Our Turn: Sports Organizations Building Venues Designed for Women Athletes

Kansas City soccer stadium is the first of its kind in the world

Ginny Gilder remembers waiting on a bus, cold and wet, during the winter of her freshman season on the women’s crew team at Yale.

Because there were no women’s showers in the boathouse on the Housatonic in Derby, the women waited while the men showered after practice. Then both teams would travel the 25 minutes back to New Haven, where only one dining hall stayed open late enough for them to eat dinner. So the women’s crew team had to wait until after dinner before they could shower – usually an hour or more after practice ended. 

Gilder went on to earn a silver medal in the 1984 Summer Olympics in L.A., and is now co-owner of the Seattle Storm in the WNBA. She joined Jennifer Epstein, controlling partner of Boston Unity Soccer Partners and Nikki Fargas, president of the Las Vegas Aces for a Jan. 31 Sports Business Journal panel titled “Built for Her: Funding, Designing & Constructing Women’s Sports Venues.” 

Female athletes have come a long way since Gilder was at Yale. The first stadium for a women’s professional sports team to be built in the world, CPKC Stadium, the new home of the NWSL Kansas City Current, will open later this year. 

‘It’s about business.’

College and professional women’s sports have caught the spotlight, and the money is now following, said Gilder. “Frankly this is about business,” she said. “We’re just now seeing the impact of Title IX hitting the business world, because interest is growing in women’s sports.” 

Title IX, the landmark federal civil rights law that prohibits sex-based discrimination in any school or any other education program that receives funding from the federal government, and the Black Lives Matter movement in 2020 highlighted the need for equity in America, Gilder said. 

Also, during the Covid-19 pandemic, many media outlets used women’s sports to fill in content holes, she said. As a result, investors are flocking to women’s sports as the “next new thing,” she said.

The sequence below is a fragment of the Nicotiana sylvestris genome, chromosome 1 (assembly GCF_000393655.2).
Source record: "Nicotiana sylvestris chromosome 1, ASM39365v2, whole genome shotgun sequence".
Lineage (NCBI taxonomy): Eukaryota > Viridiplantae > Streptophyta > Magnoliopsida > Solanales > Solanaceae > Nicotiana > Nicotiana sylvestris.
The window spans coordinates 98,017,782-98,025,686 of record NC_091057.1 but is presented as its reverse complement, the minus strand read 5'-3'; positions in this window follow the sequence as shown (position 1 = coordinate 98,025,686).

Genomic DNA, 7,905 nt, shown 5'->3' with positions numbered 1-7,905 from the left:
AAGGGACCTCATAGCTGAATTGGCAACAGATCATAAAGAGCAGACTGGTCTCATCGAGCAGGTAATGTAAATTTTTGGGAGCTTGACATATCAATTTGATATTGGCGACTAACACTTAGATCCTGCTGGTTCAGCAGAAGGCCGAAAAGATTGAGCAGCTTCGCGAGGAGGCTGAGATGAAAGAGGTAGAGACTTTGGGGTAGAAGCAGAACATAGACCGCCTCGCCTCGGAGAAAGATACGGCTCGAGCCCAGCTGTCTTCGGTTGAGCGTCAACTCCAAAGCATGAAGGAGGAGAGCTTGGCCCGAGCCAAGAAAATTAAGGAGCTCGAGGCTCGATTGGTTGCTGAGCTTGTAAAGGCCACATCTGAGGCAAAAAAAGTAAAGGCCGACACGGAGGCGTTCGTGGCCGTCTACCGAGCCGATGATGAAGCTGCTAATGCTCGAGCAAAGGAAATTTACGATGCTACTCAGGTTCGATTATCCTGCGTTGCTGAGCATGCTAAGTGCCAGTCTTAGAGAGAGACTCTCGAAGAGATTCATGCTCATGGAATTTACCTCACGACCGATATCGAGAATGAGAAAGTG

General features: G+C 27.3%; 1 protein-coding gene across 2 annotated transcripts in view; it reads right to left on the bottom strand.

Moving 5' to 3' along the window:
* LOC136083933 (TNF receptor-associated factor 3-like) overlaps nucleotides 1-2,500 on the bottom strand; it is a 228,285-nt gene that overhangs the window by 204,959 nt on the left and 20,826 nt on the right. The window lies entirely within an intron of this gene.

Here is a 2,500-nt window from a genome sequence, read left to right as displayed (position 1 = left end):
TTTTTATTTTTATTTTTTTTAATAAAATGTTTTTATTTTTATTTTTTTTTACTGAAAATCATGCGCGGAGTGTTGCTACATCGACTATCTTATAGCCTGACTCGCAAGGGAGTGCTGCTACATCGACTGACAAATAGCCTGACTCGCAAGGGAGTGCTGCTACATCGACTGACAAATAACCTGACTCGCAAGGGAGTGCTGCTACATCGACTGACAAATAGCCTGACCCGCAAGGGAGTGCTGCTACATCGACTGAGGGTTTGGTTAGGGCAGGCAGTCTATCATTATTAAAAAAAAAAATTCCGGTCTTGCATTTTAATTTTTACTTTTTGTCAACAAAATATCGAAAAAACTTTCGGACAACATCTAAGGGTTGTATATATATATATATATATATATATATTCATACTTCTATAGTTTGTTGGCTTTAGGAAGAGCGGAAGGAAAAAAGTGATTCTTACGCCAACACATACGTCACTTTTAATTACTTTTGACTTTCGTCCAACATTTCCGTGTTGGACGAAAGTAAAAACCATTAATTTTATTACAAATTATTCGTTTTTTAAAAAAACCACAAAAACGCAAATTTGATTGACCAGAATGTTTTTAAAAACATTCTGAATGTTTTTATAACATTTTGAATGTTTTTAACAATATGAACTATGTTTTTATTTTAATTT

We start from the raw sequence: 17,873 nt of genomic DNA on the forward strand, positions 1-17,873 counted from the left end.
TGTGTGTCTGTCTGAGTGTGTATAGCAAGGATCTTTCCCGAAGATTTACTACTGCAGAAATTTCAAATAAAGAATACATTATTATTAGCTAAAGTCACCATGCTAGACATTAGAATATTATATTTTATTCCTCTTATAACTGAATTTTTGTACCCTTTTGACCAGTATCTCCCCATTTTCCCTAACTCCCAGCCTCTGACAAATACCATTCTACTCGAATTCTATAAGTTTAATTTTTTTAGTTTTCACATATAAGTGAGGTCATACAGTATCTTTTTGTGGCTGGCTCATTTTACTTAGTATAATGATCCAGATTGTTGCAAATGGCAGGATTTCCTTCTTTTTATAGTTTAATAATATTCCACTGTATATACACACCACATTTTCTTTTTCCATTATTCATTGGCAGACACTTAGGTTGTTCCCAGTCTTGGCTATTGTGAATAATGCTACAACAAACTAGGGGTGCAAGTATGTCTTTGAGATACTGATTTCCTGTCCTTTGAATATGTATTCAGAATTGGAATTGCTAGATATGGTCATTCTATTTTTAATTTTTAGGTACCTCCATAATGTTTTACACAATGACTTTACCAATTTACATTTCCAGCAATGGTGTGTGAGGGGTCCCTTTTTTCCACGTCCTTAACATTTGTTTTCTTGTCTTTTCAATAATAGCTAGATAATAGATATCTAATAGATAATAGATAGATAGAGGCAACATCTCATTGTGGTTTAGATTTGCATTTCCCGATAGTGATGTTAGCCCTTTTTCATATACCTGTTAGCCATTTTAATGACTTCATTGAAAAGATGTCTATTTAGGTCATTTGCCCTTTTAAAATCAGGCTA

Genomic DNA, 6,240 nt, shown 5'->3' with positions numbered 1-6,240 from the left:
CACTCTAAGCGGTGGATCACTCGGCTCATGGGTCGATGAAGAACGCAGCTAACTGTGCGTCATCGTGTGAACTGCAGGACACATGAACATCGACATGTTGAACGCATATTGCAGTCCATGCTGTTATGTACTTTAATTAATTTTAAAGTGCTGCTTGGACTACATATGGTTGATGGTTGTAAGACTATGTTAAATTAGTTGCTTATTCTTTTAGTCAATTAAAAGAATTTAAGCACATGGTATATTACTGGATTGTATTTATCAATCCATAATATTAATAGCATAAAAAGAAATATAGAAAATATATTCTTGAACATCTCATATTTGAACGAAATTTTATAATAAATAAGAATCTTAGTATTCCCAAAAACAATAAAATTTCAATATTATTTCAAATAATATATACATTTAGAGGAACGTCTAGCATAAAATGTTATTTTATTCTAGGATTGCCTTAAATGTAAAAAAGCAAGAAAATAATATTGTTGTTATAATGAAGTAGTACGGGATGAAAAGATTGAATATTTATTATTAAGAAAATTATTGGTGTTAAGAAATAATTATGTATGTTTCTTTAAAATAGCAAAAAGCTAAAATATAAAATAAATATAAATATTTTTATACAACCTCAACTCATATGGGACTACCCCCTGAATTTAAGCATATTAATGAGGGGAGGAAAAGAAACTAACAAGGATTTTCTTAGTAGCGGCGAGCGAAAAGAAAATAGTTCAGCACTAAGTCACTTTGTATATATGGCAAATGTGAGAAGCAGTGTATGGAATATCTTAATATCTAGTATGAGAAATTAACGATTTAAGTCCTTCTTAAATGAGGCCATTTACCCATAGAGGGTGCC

‘Landscape has changed.’

“The landscape has changed to a level that justifies investment in a stadium anchored by a women’s sports franchise,” said Epstein. “Kansas City shows that.” 

It also opens up pathways for additional revenue generating opportunities for the team, including venue sponsorships, concessions, parking, and other streams, “things that historically were available only to men’s teams,” she said. “If you can meet attendance thresholds, you can justify facilities for women’s sports.” 

KC has already sold out the stadium for 2024. “They’re capitalization on attendance records, investing and building and paving the way for another stadium to be built specifically for women,” Epstein said.  

Boston White Stadium

Epstein founded Juno Equity, and she and her family are co-owners and managing partners of the Boston Celtics. She leads a group of six women — Boston Unity Soccer Players — who are getting Boston to rejoin the NWSL, with the goal of updating Boston’s White Stadium for the squad’s use as soon as the 2026 NWSL season.

Fargas said it’s great to work in Las Vegas with an owner like Mark Davis and see women leaders in a field like construction – which is rare – who are already thinking, “Let’s make sure we give these women the best facilities to practice in and compete in.” 

Builders are mindful of elements like security and personal protection — including things such as where players park and how they enter the building. They’re incorporating family lounges and nurseries in the stadium designs. In the past, having a child could end a season, or a career, the panelists noted.

And they’re asking female athletes what they want. “If you had a magic wand, what would you ask for?” Fargas said.  

Now about pay

Title IX initially was about women participating in sports. Now it’s moved to compensation, she said. 

Gilder said Seattle has a long history of being involved in the push for social change. The Seattle Storm rolled out “Force4Change” and is engaging with businesses owned by blacks, women and LGBTQ+ people. 

Epstein said the revamped Boston White Stadium is not just about “Building for Her,” but “Building for Them,” as it’s also going to be the home for students in local public schools. “And we’re ensuring the benefits will go to the surrounding communities.” 

‘Women writing checks.’

“It’s an incredible time for women’s sports,” she said. “We are definitely seeing a rise in businesses interested in investing in women’s sports. And many are women – the NWSL recent transactions are reflecting that. It’s exciting for women to be writing the checks, the level of those checks is still smaller, but it’s allowing more women investors to get involved.” 

“Women investors show a lot of innovation and creative solutions,” she said. “And we have a female commissioner, Jessica Berman, who is driving the league to new and very successful places. Let women pave the way.” 

You don’t need everybody to be a fan, you need 10,000 – 15,000, Gilder said. 

“You wouldn’t want to put an NWSL team where you are trying to go and push the culture forward,” she said. “Women’s sports have been on the vanguard of that for years. You want to go where you have that cultural fit already.” 

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Tripp Baltz
Head of Research